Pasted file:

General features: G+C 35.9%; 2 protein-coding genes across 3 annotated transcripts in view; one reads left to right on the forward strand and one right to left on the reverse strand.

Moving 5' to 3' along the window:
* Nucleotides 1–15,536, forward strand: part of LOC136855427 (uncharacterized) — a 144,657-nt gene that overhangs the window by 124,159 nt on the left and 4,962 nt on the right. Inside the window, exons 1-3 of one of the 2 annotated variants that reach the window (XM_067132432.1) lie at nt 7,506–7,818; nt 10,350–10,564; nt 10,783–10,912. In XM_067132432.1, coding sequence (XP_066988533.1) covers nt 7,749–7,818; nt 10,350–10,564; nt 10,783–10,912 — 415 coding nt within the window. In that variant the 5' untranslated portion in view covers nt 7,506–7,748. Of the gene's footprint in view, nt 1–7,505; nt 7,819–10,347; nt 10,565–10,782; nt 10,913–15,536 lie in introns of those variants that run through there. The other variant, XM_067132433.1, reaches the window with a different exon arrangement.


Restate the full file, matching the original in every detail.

General features: G+C 35.9%; 2 protein-coding genes across 3 annotated transcripts in view; one reads left to right on the forward strand and one right to left on the reverse strand.

Moving 5' to 3' along the window:
* Nucleotides 1–15,536, forward strand: part of LOC136855427 (uncharacterized) — a 144,657-nt gene that overhangs the window by 124,159 nt on the left and 4,962 nt on the right. Inside the window, exons 1-3 of one of the 2 annotated variants that reach the window (XM_067132432.1) lie at nt 7,506–7,818; nt 10,350–10,564; nt 10,783–10,912. In XM_067132432.1, coding sequence (XP_066988533.1) covers nt 7,749–7,818; nt 10,350–10,564; nt 10,783–10,912 — 415 coding nt within the window. In that variant the 5' untranslated portion in view covers nt 7,506–7,748. Of the gene's footprint in view, nt 1–7,505; nt 7,819–10,347; nt 10,565–10,782; nt 10,913–15,536 lie in introns of those variants that run through there. The other variant, XM_067132433.1, reaches the window with a different exon arrangement.